Built in 1787, The Morris House takes its name from the generations of the Morris Family who occupied it for more than one hundred and twenty years. Today the Morris House remains one of the finest lasting examples of Colonial residential architecture in Philadelphia.
Though construction did not begin until after the struggle for American Independence the design of the Morris house is Colonial in style and pre-Revolutionary in character. Thanks to a dedicated preservation effort, the building remains true it its original architectural design, making it one of the most handsome historic brick residences in Philadelphia. The elegance and distinction of the façade are unexcelled in early American city architecture.
The year 1790 opened Philadelphia’s most brilliant decade as the first capital of the United States. In those days, residents of the Morris House could wave from their windows to Thomas Jefferson returning from an evening stroll to his home on High Street (now Market), only three blocks away. George Washington would drive by in his cream colored French coach, determined to set a precedent of dignity in the new office as President of the United States. As these great men influenced the social and political landscapes of the time, so too did the Morris family.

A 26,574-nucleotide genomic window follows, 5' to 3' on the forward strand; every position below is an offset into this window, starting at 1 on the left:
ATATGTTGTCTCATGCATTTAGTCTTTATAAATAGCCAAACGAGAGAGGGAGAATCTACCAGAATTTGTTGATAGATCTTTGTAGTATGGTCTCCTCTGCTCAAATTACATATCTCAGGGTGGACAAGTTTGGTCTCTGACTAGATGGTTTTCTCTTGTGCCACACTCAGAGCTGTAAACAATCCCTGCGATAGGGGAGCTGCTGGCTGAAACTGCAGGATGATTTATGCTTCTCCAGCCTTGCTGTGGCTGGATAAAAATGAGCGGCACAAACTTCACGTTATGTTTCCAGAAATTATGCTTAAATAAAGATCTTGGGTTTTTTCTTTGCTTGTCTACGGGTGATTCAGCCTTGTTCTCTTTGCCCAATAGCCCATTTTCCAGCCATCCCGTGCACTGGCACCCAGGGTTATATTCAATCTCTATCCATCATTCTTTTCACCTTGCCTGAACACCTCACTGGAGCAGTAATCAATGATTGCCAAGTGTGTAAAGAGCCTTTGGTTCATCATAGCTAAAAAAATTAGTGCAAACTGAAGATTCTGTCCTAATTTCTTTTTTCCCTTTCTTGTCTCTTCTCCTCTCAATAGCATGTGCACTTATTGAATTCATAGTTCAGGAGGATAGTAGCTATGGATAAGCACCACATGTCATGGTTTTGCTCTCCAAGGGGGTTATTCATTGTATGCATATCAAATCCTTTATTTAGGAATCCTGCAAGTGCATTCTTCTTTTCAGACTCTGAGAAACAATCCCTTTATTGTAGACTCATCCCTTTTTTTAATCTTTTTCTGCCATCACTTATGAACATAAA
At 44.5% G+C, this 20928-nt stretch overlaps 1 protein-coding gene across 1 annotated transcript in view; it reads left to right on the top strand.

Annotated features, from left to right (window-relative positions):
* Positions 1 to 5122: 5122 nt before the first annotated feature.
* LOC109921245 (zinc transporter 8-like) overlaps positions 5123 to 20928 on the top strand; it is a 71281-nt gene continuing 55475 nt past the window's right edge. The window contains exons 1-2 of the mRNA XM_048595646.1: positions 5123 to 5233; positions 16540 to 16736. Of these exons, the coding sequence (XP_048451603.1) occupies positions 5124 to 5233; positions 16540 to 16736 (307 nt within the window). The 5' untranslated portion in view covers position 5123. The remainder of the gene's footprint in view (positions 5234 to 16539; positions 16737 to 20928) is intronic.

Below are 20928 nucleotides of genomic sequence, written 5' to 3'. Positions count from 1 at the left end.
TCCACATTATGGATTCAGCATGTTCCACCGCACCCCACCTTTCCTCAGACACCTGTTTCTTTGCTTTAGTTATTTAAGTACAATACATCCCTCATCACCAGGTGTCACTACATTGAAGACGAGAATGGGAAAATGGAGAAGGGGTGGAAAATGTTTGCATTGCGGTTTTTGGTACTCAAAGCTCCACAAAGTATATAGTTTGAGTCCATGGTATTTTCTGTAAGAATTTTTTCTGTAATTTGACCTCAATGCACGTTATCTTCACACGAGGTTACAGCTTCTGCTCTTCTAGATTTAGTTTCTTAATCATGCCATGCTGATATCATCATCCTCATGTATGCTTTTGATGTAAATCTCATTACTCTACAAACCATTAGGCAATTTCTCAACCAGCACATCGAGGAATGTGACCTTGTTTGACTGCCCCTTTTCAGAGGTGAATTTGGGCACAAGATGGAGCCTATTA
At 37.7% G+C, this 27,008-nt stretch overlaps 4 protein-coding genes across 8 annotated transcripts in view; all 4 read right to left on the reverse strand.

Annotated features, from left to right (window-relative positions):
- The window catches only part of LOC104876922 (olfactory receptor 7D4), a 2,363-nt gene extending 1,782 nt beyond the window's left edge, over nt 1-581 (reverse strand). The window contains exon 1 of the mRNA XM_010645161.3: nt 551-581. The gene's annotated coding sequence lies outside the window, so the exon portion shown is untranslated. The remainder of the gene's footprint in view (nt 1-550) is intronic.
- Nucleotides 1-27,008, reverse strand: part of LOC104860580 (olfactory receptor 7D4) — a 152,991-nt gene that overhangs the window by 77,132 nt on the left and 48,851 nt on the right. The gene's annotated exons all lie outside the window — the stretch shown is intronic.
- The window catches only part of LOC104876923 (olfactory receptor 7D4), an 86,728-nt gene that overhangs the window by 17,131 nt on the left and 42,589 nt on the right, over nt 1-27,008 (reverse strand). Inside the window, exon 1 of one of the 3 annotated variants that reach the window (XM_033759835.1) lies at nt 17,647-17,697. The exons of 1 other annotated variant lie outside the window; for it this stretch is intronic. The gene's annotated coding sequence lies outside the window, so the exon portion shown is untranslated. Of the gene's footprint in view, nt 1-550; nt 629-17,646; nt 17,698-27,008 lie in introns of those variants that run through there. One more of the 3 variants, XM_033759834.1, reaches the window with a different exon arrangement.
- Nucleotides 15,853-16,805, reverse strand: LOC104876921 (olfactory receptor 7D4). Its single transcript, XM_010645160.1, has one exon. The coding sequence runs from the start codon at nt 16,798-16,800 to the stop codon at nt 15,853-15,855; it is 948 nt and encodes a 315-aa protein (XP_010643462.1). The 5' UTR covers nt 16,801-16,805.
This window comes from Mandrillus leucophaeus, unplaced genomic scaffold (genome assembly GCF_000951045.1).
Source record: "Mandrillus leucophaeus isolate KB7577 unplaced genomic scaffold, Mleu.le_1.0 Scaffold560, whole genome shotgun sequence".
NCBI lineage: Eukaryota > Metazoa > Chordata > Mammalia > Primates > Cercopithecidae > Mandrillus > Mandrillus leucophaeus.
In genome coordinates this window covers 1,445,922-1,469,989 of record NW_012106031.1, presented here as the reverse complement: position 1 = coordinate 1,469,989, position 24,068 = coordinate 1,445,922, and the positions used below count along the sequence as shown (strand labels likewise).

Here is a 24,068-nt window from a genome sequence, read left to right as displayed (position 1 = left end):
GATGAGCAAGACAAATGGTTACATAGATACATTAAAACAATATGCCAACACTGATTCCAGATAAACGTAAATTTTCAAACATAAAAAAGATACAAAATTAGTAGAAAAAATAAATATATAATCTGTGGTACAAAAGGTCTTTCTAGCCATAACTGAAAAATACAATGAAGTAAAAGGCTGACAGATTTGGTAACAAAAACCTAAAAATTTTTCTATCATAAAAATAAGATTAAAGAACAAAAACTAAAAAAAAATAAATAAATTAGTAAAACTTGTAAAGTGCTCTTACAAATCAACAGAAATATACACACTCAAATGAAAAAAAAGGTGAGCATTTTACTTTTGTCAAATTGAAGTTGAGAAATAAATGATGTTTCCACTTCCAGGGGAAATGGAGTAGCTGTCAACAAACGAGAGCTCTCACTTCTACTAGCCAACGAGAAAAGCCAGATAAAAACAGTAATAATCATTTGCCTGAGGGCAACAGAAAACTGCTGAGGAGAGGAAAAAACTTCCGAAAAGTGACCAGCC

Early colonist Anthony Morris, settling in William Penn’s “green country towne” in 1685, was a preacher, brew master and judge who became one of the first mayors of Philadelphia. Anthony Morris’ grandson Samuel was the founder of the Gloucester Fox Hunting Club, a group that contributed twenty-two horsemen to the Continental Army’s First Troop of Philadelphia City Cavalry of which Samuel was the captain. Luke Wistar Morris, a prominent Philadelphia figure and successful manufacturer, was Samuel Morris’ son.
In 1914 the Morris family restored the north and south sides of the house to their original glory. After tearing down an adjoining house, the reclaimed land was added to the spectacular garden area. Barring very minor changes, the architecture of the house has not been altered to this day.
In 1967 the Morris House, for its lasting contribution to our city and country’s history, was designated a National Historic Landmark.
Today the Morris House at 225 South Eighth Street is a window into the colonial past. It has become a landmark to be visited and appreciated, one of many historic gems tucked away in the neighborhoods of Philadelphia. The graceful old colonial house that has seen the making of so much history has itself become a part of it.